3. Someone in this group would ask me how my birthday dinner was (if they weren’t there for it), and I’d have to lie to say it was wonderful and very nice. Lots of things were very nice. The part where my father would complain about how expensive it was to take me out was very nice. The part where I had to have a toast in my honor when I instead wanted to either vomit or run was very nice. The guilt of making my father spend money, of being seen doing this, of being some burden was all very nice.
  4. I’d receive about 5% of what I asked for, having to lie profusely about how I had secretly wanted pants or socks or the ugliest shirts known outside of leisure suits and just didn’t think I’d get them, so I didn’t ask. Forget the times I asked for a video game or a book or a new stereo. Obviously when I said “stereo” I meant pleated-front Dockers that make me feel fat. Naturally. I’d also have to lie that really what I had truly wanted was a nice crisp ten dollar bill. I mean, especially when you’re in your late 20s.  Or that time it was suggested I use the money towards a gym membership to “work off that gut”.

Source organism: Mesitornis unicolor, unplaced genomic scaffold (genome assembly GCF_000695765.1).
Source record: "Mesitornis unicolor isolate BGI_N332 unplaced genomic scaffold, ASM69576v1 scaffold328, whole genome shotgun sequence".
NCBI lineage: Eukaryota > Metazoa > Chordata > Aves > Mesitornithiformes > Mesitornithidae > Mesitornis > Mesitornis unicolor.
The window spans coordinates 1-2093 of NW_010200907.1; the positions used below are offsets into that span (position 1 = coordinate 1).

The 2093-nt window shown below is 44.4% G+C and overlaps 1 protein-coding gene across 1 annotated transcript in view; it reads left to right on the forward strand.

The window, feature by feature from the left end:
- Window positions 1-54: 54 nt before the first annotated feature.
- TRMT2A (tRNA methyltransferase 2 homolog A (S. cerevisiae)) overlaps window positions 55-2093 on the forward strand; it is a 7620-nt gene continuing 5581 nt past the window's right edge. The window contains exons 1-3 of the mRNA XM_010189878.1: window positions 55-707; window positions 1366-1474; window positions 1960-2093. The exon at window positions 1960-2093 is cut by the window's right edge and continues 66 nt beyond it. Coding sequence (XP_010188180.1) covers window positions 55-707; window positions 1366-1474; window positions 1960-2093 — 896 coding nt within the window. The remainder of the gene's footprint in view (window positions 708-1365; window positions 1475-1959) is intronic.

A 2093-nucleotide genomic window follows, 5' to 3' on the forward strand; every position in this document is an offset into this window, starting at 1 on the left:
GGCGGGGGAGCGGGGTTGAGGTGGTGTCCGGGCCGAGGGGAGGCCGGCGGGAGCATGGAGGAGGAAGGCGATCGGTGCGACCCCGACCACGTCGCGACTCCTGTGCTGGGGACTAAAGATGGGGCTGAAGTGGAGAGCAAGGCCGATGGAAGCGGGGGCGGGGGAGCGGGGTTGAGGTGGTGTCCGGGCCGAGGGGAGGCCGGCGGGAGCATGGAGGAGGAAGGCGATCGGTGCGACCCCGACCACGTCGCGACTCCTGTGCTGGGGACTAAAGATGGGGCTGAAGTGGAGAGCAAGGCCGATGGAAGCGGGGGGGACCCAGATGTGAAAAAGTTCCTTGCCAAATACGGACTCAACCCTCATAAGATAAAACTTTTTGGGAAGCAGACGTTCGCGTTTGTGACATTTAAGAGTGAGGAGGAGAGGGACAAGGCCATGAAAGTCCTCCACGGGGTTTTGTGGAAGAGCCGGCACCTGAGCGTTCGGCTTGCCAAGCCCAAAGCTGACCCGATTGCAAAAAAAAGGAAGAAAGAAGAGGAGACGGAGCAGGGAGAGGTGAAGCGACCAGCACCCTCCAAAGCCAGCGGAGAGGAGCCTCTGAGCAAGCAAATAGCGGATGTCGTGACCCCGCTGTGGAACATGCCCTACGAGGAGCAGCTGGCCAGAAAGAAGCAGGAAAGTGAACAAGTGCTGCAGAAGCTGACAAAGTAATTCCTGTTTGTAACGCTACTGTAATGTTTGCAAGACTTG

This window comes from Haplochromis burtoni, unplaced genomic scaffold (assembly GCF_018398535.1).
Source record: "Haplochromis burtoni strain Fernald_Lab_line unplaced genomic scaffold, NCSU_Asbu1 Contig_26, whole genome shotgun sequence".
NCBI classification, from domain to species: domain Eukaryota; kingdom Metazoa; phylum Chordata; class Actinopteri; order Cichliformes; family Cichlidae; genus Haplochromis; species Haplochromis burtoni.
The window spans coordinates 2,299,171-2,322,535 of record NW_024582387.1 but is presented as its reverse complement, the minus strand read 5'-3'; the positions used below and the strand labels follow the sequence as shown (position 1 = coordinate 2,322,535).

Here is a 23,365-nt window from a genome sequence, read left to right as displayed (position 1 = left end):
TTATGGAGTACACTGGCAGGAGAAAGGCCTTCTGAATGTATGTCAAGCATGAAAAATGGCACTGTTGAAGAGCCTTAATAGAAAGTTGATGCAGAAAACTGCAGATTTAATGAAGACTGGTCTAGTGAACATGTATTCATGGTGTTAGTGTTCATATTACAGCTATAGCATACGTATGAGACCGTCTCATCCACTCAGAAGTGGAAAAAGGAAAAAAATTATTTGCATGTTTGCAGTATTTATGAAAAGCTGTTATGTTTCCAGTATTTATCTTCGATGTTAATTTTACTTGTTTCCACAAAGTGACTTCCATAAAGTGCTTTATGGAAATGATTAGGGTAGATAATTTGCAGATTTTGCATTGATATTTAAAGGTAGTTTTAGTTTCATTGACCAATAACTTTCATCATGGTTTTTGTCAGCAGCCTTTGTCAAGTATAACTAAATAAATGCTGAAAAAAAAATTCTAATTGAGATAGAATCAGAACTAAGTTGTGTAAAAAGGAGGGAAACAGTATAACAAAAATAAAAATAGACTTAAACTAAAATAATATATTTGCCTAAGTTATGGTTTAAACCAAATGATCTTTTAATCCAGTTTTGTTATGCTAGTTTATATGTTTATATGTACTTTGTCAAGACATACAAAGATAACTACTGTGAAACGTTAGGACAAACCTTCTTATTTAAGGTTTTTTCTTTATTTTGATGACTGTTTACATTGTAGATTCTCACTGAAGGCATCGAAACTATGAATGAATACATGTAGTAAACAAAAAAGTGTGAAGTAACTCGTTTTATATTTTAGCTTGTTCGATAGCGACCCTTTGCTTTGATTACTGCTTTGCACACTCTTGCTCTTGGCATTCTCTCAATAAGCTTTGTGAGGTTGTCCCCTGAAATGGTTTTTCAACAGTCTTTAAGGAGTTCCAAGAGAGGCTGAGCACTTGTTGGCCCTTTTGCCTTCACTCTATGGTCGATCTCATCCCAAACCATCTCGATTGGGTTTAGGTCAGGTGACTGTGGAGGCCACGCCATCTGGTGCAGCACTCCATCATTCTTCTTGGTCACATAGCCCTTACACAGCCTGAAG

5. Anytime I felt awkward or embarrassed or really any feeling at all, I was told to “shut up and get through this” and “you can go be miserable later”. I’m not sure people understood that over time ‘miserable’ became code for “try and kill yourself; try and puke up the meal so people don’t call you fat; cry hysterically for hours because no one even really asked how you were feeling or seemed to give a shit when you said anything or than “I’m fine.”; or a host of other completely terrible things that detailing out now would only make me cry.